Thank you in advance to all who will come to our aid…

St. Vincent de Paul was born in 1581 in Gascony and ordained in 1600. In 1617 two events changed his life. After hearing the confession of a dying man he resolved to preach about Christ’s promised redemption and, later that year, after appealing for help for a poor sick family he saw many local people bringing them aid. This inspired him to found the Ladies of Charity (AIC),  devoted to-person-to person help. Many other Vincentian organisations followed. He died in 1660 and was canonised in 1737.

The Society of St. Vincent de Paul was founded in 1833 by a group of students in Paris. They were challenged to serve the poor of the city and, inspired by the example of St Vincent de Paul,  served the local population face to face, as part of their spiritual formation. In 1844 a group of men came together in London and started the first group here in Britain. Since then the SVP has worked the world over to bring help to the poor and the marginalised via face to face contact.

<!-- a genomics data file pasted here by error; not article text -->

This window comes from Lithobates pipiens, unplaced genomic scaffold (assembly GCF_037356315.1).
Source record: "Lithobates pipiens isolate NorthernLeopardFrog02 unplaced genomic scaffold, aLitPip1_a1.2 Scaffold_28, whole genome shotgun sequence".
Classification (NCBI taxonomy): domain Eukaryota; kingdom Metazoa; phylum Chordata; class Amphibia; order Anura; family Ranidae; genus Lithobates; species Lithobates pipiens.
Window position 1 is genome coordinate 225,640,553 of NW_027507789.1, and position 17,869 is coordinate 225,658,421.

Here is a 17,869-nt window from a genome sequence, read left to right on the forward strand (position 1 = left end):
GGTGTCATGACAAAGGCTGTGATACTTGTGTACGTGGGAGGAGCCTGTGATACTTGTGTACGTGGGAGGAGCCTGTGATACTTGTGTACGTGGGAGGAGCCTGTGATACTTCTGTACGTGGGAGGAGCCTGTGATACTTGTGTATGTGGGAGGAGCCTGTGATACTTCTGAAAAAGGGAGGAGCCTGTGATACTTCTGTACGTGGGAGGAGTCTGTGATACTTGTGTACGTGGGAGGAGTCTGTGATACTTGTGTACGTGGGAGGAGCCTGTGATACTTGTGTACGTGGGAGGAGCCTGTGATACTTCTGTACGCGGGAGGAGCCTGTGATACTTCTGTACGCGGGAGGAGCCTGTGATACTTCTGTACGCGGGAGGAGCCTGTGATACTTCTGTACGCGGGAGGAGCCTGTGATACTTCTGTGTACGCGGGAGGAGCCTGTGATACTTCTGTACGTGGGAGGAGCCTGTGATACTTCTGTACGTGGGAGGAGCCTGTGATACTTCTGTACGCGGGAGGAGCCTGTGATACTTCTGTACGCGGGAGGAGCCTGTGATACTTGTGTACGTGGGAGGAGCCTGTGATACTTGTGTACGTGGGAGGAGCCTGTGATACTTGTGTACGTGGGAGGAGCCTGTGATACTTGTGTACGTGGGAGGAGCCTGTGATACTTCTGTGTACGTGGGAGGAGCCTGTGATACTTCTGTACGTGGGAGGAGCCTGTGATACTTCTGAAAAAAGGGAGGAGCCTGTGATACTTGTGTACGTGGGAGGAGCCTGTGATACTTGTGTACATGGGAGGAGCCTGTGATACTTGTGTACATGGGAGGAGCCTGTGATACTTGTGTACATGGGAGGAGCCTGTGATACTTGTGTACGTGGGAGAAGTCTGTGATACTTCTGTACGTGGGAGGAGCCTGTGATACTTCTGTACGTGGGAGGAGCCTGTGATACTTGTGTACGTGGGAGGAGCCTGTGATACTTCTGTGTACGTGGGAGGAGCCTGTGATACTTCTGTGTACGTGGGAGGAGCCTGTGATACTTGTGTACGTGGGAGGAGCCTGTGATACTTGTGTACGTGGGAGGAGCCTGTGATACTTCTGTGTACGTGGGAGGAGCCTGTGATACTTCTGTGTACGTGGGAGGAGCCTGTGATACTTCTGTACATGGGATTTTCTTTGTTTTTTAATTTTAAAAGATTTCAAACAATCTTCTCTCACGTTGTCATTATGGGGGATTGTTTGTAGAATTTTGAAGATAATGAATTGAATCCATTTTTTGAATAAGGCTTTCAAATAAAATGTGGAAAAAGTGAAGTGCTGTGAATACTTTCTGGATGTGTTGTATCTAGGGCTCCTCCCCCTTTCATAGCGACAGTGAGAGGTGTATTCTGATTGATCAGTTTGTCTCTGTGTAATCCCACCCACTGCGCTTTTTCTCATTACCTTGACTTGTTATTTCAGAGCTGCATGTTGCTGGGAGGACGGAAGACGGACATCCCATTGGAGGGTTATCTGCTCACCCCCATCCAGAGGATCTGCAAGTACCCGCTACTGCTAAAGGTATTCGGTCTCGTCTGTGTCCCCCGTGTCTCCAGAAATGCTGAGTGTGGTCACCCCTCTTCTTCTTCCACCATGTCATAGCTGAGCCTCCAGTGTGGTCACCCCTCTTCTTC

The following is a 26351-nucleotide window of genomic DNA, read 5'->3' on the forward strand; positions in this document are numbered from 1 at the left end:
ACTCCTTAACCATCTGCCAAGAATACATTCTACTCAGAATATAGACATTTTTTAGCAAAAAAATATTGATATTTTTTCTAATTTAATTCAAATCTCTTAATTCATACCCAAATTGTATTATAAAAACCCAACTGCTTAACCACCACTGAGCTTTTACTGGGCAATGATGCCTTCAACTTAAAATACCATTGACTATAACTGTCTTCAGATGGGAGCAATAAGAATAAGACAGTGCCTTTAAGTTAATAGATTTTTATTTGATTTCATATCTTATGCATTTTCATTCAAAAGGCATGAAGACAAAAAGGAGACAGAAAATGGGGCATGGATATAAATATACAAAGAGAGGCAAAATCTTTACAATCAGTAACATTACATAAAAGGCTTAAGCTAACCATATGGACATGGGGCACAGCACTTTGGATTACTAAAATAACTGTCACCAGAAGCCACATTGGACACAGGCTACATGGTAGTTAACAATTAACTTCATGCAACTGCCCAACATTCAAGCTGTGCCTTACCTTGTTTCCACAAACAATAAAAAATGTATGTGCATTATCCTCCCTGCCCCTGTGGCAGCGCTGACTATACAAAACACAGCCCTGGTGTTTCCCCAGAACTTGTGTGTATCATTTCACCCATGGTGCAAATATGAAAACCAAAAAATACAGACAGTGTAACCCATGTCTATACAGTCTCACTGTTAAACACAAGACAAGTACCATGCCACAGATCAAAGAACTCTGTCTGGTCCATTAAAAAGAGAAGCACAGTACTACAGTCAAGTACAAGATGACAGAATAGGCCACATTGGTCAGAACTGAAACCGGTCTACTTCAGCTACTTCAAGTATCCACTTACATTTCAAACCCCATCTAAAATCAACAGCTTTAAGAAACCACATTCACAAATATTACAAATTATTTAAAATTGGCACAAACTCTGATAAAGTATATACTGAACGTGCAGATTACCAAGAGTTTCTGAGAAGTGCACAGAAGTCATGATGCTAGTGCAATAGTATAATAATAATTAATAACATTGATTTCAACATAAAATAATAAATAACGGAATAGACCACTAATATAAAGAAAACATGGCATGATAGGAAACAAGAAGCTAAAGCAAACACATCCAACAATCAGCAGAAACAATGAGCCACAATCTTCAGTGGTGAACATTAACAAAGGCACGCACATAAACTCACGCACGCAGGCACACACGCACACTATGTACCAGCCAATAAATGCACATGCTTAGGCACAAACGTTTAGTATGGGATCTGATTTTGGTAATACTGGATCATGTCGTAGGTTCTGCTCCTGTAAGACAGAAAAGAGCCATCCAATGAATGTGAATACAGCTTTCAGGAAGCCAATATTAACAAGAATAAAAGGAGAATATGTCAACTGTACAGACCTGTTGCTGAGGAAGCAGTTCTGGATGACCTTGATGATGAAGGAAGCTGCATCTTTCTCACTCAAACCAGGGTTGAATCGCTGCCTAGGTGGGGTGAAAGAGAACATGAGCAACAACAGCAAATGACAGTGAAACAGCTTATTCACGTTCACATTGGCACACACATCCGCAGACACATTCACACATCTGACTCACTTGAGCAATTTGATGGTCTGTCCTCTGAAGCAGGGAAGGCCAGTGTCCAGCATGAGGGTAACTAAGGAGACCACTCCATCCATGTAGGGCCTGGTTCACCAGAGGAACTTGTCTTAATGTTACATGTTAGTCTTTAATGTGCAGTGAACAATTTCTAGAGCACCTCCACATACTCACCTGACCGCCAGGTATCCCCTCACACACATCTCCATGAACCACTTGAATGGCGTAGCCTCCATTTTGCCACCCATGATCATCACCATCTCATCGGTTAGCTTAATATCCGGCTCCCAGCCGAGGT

St. Anselm’s once ran its own branch of the SVP but, after it grew too small to be sustained, it folded and the remaining committed members moved over to the Tunbridge Wells chapter. But it was always hoped that we might re-visit it and breathe new life into our local chapter here in Pembury. Now is the time!

I was therefore delighted when my daughter, Jemima, joined a branch of the SVP at school. She became a ‘Mini Vinnie’, the charming name given to junior members. And, having drawn inspiration from her involvement at school, she feels called to re-launch and lead the St. Anselm’s branch and re-establish its good work.

To this end she is inviting people to attend a taster session this coming Saturday morning. Coffee and cake will be served and people will be asked to consider becoming formal members. The group will meet monthly, on a Saturday morning, for devotions and refreshments, to consider how to best help the local needy.

Could you come and support her this Saturday morning? The meeting will aim to be brief and will take place following the Mass at 9am.

Petertide is ever the time for ordinations, confirmations and first communions. And Saint Anselm is busy getting ready for our own celebrations which will be taking place on Sunday July 16th.

On that day the 8am and 9:15am Mass will be said and the principal service will take place at 11am. The celebrant will be Mgr. Keith Newton. During the service several children will be admitted to holy communion for the first time and we may have a couple of adult confirmations. (Some of the confirmation candidates are being confirmed at a later date).